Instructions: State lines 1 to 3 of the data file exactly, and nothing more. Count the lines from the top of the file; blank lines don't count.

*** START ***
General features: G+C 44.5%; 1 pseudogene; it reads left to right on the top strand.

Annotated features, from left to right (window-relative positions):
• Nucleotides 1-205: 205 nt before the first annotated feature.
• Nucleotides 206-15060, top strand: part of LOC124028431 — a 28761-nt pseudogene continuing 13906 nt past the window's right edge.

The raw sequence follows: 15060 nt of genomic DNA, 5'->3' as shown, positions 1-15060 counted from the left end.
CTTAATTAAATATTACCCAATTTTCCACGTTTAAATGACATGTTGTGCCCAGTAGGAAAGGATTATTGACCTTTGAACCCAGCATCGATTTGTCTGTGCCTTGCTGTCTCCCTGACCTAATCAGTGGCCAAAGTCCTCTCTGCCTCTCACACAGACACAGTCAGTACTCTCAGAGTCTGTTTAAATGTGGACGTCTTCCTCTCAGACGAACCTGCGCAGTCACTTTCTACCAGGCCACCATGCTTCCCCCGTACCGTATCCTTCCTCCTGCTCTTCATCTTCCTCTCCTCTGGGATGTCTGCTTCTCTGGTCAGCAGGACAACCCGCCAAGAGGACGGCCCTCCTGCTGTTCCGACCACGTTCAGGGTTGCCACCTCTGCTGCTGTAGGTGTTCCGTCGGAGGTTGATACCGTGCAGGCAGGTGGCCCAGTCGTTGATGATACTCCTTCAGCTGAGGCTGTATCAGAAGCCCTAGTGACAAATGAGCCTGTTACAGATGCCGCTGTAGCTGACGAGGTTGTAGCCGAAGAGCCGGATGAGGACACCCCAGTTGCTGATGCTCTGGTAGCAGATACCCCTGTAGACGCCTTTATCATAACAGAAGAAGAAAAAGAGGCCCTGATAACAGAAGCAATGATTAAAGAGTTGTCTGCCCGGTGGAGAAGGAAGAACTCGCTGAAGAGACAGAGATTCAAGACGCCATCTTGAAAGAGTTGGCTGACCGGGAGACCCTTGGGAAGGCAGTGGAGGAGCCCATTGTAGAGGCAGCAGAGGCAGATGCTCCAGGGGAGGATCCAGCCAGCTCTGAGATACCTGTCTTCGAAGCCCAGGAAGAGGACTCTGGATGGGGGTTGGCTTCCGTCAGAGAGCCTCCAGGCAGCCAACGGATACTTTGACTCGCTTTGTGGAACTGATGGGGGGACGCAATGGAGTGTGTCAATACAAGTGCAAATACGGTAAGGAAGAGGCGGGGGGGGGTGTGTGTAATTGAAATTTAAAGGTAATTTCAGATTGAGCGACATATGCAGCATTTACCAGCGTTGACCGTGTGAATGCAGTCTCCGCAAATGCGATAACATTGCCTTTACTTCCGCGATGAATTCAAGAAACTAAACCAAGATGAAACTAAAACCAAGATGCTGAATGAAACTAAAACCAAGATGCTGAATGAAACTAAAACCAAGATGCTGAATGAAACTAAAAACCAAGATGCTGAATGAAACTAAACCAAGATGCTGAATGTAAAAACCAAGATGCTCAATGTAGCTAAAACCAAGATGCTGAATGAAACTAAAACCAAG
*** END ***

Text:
General features: G+C 44.5%; 1 pseudogene; it reads left to right on the top strand.

Annotated features, from left to right (window-relative positions):
• Nucleotides 1-205: 205 nt before the first annotated feature.